Acclaimed Tin Hat Quartet accompanies silent films by Ladislaw Starewicz at UCLA's Royce Hall
* Additional fees apply.
The last date listed for The Tin Hat Quartet Accompanies Silent Films was Saturday April 16, 2005 / 8:00pm.
Most Popular Music Event Nearby
- Full Price:
- Our Price:
Get an awesome, old-school flashback to the time when you were glued to the radio waiting to hear...Learn More
Captive parking. $12.00. Considering most L.A. parking fees are pretty reasonable, even the Chandler Pavilion UCLA has a lot of nerve charging for that charge for parking off-hours in what is largely an empty lot.Tune-In Festival L.A.: eighth blackbird travel • Mar 31 2014 star this tip starred
Reviews & Ratings
Featured review from Peter SRed Velvet
view more less of this review
Alternative Chamber Music writes music to be the soundtrack of the richer moments of our lives. A unique combination of American Roots music (Banjo, Dobro), Eastern European (Klezmer clarinet and accordion), and classical elements.
Quotes & Highlights
“Their haunting and strangely familiar music … is a soundtrack for the kind of puzzling dream which leaves you sitting awake in the middle of the night.” —The New Yorker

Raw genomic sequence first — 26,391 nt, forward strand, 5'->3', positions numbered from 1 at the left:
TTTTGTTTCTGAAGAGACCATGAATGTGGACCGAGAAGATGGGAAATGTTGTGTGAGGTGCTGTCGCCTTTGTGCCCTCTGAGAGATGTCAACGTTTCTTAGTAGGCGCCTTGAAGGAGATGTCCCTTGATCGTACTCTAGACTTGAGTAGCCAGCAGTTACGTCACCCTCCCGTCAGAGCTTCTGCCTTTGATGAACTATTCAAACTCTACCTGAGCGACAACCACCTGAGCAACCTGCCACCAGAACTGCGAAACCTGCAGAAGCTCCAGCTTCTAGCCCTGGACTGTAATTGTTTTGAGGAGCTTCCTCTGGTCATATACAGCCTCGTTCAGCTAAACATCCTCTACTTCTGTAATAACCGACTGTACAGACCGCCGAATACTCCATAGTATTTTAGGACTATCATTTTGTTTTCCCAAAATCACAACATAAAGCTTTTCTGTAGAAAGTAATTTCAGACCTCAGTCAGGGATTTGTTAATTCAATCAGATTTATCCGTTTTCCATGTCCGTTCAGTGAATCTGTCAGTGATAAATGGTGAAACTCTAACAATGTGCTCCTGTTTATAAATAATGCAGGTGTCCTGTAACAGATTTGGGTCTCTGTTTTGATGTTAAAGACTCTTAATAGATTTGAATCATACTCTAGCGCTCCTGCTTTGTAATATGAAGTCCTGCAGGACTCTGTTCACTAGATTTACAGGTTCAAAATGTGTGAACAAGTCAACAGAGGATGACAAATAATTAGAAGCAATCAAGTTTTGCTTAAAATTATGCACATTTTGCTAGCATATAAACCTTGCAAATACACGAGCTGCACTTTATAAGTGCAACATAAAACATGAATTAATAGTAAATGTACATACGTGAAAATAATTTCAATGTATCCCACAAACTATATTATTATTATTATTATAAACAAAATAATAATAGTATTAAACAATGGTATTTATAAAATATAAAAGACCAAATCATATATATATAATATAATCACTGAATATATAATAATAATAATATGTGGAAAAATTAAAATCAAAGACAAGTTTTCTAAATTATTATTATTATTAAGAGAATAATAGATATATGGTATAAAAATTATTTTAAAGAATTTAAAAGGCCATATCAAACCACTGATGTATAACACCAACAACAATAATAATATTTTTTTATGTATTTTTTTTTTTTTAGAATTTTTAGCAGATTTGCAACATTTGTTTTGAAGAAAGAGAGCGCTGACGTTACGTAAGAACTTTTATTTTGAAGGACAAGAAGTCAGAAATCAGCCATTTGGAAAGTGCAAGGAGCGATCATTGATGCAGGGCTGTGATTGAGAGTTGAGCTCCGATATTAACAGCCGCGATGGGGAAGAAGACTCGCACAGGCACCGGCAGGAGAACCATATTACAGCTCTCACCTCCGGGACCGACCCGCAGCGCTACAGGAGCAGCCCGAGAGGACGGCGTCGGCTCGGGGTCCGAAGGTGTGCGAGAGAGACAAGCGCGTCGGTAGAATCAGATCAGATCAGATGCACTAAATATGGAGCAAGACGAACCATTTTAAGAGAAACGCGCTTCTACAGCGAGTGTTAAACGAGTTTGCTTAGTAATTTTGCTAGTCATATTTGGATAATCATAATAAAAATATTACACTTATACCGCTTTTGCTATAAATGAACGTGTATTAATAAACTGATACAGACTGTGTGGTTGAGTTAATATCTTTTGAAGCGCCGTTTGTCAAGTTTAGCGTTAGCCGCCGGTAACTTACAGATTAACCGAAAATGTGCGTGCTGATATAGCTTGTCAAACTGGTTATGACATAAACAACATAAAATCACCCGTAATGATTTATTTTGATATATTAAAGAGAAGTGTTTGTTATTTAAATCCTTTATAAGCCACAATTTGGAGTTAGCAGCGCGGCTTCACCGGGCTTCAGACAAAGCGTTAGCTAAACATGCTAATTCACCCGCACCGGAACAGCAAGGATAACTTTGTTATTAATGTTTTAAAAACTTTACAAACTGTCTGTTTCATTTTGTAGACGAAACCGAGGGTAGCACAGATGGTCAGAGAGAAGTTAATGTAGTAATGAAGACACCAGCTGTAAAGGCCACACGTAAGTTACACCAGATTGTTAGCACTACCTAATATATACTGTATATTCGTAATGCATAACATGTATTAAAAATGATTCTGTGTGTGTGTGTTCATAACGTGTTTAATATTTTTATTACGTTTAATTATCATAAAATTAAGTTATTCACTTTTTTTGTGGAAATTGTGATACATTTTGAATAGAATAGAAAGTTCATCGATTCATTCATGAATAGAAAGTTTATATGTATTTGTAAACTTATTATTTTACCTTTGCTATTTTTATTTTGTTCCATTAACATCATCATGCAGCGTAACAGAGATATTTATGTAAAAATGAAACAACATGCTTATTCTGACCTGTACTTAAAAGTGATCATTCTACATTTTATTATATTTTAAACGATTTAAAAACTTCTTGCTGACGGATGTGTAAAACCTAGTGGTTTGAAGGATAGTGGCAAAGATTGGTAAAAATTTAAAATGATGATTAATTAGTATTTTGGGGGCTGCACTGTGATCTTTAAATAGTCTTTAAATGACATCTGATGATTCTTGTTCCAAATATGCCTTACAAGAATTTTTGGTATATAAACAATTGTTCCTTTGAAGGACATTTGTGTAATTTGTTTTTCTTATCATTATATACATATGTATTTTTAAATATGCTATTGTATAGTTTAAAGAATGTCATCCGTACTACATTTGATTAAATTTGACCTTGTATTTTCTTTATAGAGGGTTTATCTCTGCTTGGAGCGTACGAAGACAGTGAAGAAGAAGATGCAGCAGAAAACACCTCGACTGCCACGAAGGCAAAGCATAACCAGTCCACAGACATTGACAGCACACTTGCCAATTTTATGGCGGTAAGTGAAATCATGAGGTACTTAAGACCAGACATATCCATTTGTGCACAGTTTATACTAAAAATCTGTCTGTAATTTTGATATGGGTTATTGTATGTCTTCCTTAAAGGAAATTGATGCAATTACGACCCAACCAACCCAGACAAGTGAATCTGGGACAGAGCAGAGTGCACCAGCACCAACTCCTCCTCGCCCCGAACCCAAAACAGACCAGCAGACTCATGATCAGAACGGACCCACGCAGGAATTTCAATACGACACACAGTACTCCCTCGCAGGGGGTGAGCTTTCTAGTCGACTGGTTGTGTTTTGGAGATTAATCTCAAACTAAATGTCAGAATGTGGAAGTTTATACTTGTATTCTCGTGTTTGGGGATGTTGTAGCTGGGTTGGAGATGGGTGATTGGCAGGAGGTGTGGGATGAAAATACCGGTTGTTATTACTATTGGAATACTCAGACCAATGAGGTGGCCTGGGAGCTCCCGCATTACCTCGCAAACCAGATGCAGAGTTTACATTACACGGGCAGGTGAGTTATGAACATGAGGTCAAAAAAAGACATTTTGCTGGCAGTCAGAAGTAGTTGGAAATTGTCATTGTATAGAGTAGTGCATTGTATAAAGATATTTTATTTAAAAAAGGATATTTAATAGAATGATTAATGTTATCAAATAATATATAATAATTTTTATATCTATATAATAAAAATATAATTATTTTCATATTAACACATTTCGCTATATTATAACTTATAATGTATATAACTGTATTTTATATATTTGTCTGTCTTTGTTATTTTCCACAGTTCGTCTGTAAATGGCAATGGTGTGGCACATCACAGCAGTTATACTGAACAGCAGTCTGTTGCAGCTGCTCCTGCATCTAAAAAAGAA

Note: The special kids show is at 2pm and is slightly abridged.
Making freewheeling chamber music for the 21st century, the Bay Area’s Tin Hat Quartet first earned widespread acclaim in 1999 with their debut release Memory Is An Elephant. While touring the United States and Europe extensively, the trio went on to release their subsequent albums to rave reviews: 2000’s Helium with guest Tom Waits, and 2002’s The Rodeo Eroded with guest Willie Nelson. “Music of Old World depth delivered with New World brio,” wrote Billboard magazine. “Those numb to the blips and bloops of the digital age will welcome the infectious acoustica of the classically trained, jazz-honed Tin Hat Quartet’s circus swirl of soul, mingling Left Bank jazz with Gypsy honky-tonk, skewed tango with postmodern classicism.”
Praised for the cinematic qualities of their music, the restlessly creative ensemble has recently embarked on an intriguing new endeavor: performing original scores for silent short films by the Russian animation pioneer Ladislaw Starewicz. Joined on stage by a sound effects artist, they accompany several of the legendary director’s exquisite insect and puppet animations, all made between 1911 and 1925: The Cameraman’s Revenge, The Insect’s Christmas, The Frogs Who Wanted A King, The Ant And The Grasshopper, Lily Of Belgium or Country Rat, Town Rat.